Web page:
Born Kintaro Hayakawa in Chiba, Japan on June 10, 1889, Sessue Hayakawa was an Issei* actor famous in both Hollywood and non-American films. Hayakawa appeared in well over 80 films, and following his film acting career, went on to become a theatre actor, producer, and director. In 1957, Hayakawa received a nomination for Best Supporting Actor for his role in The Bridge on the River Kwai, however his prolific career began decades before he was recognized for this role.
Although in the twenty-first century East Asian men are often represented in American popular culture as effeminate, and therefore – according to Western heterosexual patriarchal standards – not sexually attractive, Hayakawa was well-known during the early twentieth century as the first male Hollywood sex symbol. Yet being venerated as a sex symbol was not without its discriminatory elements, as this was often done by typecasting Hayakawa as a villainous and sexually domineering “exotic” man. Throughout his film career, Hayakawa was cast as a man of various ethnic backgrounds, all of which were always presented to Anglo audiences as a “foreigner” who therefore commanded a taboo eroticism. Examples of his constant casting as a non-descript “foreigner” include roles such as an Arab donkey tender, an Indigenous man, a Chinese Tong warrior, and a Burmese ivory trader.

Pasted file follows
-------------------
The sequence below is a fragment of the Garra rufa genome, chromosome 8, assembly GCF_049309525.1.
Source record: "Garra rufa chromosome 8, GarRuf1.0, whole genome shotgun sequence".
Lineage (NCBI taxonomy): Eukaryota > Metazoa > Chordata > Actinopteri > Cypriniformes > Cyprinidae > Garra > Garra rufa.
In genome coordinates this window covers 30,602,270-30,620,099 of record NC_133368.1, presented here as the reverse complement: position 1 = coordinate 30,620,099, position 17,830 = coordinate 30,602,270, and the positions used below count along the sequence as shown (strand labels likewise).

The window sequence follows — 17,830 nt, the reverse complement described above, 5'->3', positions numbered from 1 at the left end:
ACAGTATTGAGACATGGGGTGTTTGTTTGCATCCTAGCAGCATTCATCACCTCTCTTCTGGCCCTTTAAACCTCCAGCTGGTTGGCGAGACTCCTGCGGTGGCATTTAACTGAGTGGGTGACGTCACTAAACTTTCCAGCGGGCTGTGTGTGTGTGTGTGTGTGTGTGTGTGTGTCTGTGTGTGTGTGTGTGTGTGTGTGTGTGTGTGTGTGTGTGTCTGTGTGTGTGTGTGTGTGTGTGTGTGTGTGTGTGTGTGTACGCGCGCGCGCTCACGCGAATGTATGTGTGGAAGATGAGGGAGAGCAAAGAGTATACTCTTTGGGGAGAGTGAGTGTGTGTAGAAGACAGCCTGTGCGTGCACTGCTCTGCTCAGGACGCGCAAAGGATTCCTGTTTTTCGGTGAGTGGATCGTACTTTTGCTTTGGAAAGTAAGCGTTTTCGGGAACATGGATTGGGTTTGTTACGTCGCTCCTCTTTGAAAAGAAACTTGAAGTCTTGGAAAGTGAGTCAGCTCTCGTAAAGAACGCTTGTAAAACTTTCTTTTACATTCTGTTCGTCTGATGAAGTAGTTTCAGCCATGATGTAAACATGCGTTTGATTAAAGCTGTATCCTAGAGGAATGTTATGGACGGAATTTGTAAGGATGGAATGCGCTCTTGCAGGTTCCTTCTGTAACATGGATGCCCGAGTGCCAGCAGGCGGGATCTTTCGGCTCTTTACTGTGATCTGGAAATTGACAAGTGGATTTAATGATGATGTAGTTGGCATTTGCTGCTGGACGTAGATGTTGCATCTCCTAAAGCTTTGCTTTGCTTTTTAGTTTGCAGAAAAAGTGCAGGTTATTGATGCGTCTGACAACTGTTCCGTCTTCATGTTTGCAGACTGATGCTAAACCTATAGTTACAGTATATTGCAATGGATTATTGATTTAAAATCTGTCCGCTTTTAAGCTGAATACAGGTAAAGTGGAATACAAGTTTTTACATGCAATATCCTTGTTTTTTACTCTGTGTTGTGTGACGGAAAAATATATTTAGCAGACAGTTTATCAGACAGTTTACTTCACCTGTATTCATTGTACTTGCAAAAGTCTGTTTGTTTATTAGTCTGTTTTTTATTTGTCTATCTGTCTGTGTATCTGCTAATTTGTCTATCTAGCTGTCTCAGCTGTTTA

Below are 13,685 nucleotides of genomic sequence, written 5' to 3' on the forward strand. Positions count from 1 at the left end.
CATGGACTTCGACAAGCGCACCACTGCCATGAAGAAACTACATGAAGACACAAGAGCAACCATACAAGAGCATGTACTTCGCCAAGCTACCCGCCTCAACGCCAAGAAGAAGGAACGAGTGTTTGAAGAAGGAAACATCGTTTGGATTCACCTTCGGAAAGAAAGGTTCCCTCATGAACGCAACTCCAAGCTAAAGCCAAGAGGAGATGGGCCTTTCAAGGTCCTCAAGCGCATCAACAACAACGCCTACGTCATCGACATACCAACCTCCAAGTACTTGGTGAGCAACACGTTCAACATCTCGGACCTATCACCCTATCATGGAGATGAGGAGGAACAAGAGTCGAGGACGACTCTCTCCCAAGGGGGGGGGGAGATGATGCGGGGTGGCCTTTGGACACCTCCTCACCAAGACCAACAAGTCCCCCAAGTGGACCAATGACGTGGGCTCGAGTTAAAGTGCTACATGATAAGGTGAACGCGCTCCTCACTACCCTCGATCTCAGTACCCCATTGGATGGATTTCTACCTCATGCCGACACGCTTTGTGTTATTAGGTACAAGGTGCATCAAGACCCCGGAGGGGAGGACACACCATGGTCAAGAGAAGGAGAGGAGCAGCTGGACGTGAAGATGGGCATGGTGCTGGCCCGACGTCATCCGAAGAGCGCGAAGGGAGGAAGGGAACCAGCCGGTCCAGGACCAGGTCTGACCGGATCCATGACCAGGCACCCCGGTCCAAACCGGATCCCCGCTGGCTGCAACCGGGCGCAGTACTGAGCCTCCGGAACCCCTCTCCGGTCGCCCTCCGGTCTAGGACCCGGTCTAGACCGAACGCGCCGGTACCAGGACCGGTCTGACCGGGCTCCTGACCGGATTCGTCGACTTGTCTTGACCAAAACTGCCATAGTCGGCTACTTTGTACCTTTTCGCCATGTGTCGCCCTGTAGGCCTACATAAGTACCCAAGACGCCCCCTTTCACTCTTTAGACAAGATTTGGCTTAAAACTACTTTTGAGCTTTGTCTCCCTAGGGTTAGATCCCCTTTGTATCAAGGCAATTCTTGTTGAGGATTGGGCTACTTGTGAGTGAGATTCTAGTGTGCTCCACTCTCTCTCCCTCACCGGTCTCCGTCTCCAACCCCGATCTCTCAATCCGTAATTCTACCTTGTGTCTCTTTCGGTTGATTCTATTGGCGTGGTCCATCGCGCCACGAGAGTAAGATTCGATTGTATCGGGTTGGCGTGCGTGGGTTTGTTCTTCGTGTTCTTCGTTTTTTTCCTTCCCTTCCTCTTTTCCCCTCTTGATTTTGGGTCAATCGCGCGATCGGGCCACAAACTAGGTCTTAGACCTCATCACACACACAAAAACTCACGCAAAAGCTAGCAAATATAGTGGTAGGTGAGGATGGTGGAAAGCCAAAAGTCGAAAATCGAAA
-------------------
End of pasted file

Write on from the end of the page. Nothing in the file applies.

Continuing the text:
By casting Hayawaka as a sex symbol only so long as he adhered to villainous and sexually domineering roles that rarely ended with a successful interracial relationship, Hollywood continued to emphasize the white supremacist ideals that upheld anti-miscegenation statutes in the United States. Due to the continual typecasting of Hayakawa in roles that depended upon yellow peril and other racist stereotypes, he eventually created his own production company in 1918. By doing so, Hayakawa openly showed his disagreement with the racism that Hollywood production companies upheld during this era of American film.
Hayakawa’s battle to be positively represented in film – even stating that his one ambition was to be cast as a hero and not a villain – forced him to pave a path for himself in Hollywood. Despite receiving negative attention for his so-called extravagant lifestyle, Hayawaka refused to compromise how he chose to live his life in order to make Anglo-Americans comfortable in their stereotypes of East Asian men. Hayawaka is a man who deserves much praise for both his artistic and activist achievements. For this, we here at Historical Hotties tip our proverbial hats to him and other people of colour who have paved the way for future generations.
* Issei, literally translating as first generation in Japanese, refers to the first generation of immigrants in a Nikkei (Japanese diaspora) community. Issei were born in Japan, and then immigrated to various countries such as the United States, Canada, and Brazil.
Andre Soares. Alt Film Guide. “Sessue Hayakawa: Pioneering East Asian Hollywood Star.” http://www.altfg.com/film/sessue-hayakawa-portrayal-asians-hollywood/.
Laberge, Yves. “Review: Sessue Hayakawa: Silent Cinema and Transnational Stardom by Daisuke Miyao.” Intersections: Gender and Sexuality in Asia and the Pacific 25 (February 2011). http://intersections.anu.edu.au/issue25/laberge_review.htm.
Saltz, Rachel. “Sessue Hayakawa: East and West, When the Twain Met.” The New York Times. September 7, 2007. http://query.nytimes.com/gst/fullpage.html?res=9907E3DC143BF934A3575AC0A9619C8B63.